$Y contains the current vertical position of the cursor. As characters are written to a device, Caché updates $Y to reflect the vertical cursor position.
Each line feed (newline) character (ASCII 10) that is output increments $Y by 1. A form feed character (ASCII 12) resets $Y to 0.
$Y is a 16-bit unsigned integer. $Y wraps to 0 when its value reaches 65536. In other words, if $Y is 65535, the next output character resets it to 0.
You can use the SET command to give a value to $X and $Y. For example, you may use special escape sequences that alter the physical cursor position without updating the $X and $Y values. In this case, use SET to assign the correct values to $X and $Y after you use the escape sequences.
NLS Character Mapping
The National Language Support (NLS) utility $X/$Y tab defines the $X and $Y cursor movement characters for the current locale. For further details, refer to the section on “System Classes for National Language Support” in Caché Specialized System Tools and Utilities.
$Y with Terminal I/O
The following table shows the effects of different characters on $Y.
|Echoed Character||ASCII Code||Effect on $Y|
|Any printable ASCII character||32-126||$Y=$Y|
The S(ecret) protocol of the OPEN and USE commands turns off echoing. It also prevents $Y from being changed during input, so it indicates the true cursor position.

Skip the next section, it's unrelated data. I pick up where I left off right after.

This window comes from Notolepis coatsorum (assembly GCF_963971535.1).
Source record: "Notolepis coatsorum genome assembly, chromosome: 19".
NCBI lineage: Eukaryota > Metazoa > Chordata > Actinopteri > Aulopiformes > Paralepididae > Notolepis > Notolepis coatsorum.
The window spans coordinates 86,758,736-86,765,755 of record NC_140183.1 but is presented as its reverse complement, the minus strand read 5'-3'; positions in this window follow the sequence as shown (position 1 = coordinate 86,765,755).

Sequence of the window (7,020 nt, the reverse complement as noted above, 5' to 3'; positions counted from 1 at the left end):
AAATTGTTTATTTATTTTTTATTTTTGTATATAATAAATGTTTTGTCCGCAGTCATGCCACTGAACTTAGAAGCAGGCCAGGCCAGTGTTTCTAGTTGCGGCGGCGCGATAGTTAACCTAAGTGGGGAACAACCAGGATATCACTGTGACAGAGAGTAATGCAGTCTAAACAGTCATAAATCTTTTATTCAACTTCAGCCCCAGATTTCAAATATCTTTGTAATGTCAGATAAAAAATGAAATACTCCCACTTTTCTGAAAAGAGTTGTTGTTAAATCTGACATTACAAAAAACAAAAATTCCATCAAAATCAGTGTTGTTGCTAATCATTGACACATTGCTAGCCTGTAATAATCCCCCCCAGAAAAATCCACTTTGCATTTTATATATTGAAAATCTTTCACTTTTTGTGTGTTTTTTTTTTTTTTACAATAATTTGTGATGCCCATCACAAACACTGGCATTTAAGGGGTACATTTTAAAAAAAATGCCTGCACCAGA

A WRITE $CHAR() that changes vertical position also changes $Y. A WRITE * that changes vertical position does not change $Y. For example, WRITE $Y,$CHAR(10),$Y performs the line feed and increments $Y. In contrast, WRITE $Y,*10,$Y performs the line feed but does not increment $Y. (See the WRITE command for further details.)
Because WRITE * does not change $Y, you can send a control sequence to your terminal and $Y will still reflect the true cursor position. Since some control sequences do move the cursor, you can use the SET command to set $Y directly. For example, the following commands move the cursor to column 20 and line 10 on a VT100-type terminal and set $X and $Y accordingly:
SET dy=10,dx=20 WRITE *27,*91,dy+1,*59,dx+1,*72 SET $Y=dy,$X=dx
ANSI standard control sequences (such as escape sequences) that the device acts on but does not output can produce a discrepancy between the $X and $Y values and the true cursor position. To avoid this problem, use the WRITE * statement and specify the ASCII value of each character in the string. For example, instead of using the following code:
use this equivalent form:
As a rule, after any escape sequence that explicitly moves the cursor, you should update $X and $Y to reflect the actual cursor position.